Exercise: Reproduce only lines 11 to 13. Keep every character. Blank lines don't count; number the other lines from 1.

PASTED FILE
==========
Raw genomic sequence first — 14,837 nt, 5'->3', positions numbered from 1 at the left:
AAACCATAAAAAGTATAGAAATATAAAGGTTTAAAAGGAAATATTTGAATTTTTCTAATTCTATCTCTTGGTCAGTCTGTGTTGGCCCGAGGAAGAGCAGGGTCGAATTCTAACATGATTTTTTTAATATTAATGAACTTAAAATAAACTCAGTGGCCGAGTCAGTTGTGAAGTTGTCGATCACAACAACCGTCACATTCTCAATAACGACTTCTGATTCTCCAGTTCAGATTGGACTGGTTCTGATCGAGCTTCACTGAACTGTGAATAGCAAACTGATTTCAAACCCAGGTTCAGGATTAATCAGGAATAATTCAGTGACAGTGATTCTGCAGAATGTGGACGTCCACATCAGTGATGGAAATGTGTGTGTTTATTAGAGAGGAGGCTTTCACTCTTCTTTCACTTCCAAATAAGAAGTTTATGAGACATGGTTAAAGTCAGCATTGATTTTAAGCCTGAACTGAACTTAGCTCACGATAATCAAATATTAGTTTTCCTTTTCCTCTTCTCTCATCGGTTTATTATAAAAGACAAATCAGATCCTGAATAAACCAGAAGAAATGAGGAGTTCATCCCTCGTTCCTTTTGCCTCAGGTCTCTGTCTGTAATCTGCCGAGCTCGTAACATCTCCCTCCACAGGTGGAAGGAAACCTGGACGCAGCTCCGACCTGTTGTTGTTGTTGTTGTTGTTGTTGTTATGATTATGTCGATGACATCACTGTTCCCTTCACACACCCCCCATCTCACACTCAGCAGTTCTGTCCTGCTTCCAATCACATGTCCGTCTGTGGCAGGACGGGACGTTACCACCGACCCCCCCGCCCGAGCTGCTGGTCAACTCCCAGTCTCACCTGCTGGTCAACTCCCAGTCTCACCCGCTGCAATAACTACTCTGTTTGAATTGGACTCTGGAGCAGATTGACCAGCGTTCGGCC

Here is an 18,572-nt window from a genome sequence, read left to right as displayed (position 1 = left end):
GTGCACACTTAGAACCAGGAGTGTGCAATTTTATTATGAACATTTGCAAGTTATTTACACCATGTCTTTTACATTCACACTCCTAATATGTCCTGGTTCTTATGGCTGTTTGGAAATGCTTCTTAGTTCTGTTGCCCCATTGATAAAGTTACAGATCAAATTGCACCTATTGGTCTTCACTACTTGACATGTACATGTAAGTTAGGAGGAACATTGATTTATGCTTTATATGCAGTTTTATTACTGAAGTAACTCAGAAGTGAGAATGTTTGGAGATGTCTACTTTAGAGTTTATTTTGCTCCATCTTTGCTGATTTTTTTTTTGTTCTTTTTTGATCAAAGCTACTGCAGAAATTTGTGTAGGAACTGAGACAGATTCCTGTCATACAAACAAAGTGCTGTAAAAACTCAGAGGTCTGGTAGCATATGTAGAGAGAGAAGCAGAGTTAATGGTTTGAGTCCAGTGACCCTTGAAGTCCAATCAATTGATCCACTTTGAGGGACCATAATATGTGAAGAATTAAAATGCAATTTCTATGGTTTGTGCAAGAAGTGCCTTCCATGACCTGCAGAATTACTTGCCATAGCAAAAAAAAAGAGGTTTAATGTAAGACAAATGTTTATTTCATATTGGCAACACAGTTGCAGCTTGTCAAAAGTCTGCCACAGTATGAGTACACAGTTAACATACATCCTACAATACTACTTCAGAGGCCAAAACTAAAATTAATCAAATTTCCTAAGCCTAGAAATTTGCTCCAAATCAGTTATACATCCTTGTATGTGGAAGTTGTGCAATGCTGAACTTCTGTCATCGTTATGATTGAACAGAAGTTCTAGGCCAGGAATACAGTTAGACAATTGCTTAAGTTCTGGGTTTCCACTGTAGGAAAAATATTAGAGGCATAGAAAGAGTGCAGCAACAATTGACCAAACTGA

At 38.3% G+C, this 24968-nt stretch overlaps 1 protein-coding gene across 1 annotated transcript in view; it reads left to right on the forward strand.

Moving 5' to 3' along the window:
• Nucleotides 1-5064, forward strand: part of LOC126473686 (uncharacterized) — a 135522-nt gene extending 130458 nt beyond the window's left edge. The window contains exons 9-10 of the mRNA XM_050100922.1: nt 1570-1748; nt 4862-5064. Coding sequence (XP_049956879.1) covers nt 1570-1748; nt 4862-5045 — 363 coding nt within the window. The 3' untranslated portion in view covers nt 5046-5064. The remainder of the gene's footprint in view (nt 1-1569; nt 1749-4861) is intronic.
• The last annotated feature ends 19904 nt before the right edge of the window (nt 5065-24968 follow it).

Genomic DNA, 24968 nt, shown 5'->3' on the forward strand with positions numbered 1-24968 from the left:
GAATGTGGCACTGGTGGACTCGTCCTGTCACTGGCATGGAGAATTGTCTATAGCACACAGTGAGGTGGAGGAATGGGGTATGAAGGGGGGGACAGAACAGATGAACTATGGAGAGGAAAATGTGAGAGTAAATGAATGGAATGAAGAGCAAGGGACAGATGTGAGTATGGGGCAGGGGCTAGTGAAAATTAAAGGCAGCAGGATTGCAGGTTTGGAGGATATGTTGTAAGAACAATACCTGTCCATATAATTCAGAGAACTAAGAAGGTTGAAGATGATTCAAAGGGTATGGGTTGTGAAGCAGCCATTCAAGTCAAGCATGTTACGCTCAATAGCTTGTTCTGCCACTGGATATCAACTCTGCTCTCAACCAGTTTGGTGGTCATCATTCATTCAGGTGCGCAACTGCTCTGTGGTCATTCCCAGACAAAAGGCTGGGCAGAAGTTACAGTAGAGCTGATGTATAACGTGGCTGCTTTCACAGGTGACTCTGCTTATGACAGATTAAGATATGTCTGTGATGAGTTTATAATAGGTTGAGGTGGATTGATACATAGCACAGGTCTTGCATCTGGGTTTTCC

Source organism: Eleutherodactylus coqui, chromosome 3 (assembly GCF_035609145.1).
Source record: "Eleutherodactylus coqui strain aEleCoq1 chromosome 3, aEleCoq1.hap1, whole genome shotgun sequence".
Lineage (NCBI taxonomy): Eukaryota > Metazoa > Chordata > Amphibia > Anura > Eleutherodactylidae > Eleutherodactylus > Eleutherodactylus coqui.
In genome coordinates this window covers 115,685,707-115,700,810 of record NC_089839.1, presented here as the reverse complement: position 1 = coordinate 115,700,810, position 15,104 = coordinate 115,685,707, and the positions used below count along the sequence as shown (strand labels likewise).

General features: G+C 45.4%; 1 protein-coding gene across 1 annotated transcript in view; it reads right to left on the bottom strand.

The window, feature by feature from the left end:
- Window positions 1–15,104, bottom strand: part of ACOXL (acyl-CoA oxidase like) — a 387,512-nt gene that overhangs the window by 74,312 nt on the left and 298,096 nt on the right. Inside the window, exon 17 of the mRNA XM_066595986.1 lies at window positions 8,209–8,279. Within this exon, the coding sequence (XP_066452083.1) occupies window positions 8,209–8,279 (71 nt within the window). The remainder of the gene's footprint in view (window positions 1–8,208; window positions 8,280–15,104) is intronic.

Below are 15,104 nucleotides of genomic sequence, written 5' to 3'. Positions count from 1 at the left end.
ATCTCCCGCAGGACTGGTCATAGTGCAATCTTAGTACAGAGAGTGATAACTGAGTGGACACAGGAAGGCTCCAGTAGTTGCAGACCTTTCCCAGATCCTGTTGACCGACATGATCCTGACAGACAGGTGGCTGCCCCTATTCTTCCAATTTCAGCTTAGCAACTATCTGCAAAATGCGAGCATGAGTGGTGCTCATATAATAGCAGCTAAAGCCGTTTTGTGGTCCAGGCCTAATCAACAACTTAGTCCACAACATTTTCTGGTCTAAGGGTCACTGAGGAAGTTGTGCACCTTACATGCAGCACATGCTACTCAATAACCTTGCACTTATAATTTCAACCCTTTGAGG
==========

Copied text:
Source organism: Eleutherodactylus coqui, chromosome 3 (assembly GCF_035609145.1).
Source record: "Eleutherodactylus coqui strain aEleCoq1 chromosome 3, aEleCoq1.hap1, whole genome shotgun sequence".
Lineage (NCBI taxonomy): Eukaryota > Metazoa > Chordata > Amphibia > Anura > Eleutherodactylidae > Eleutherodactylus > Eleutherodactylus coqui.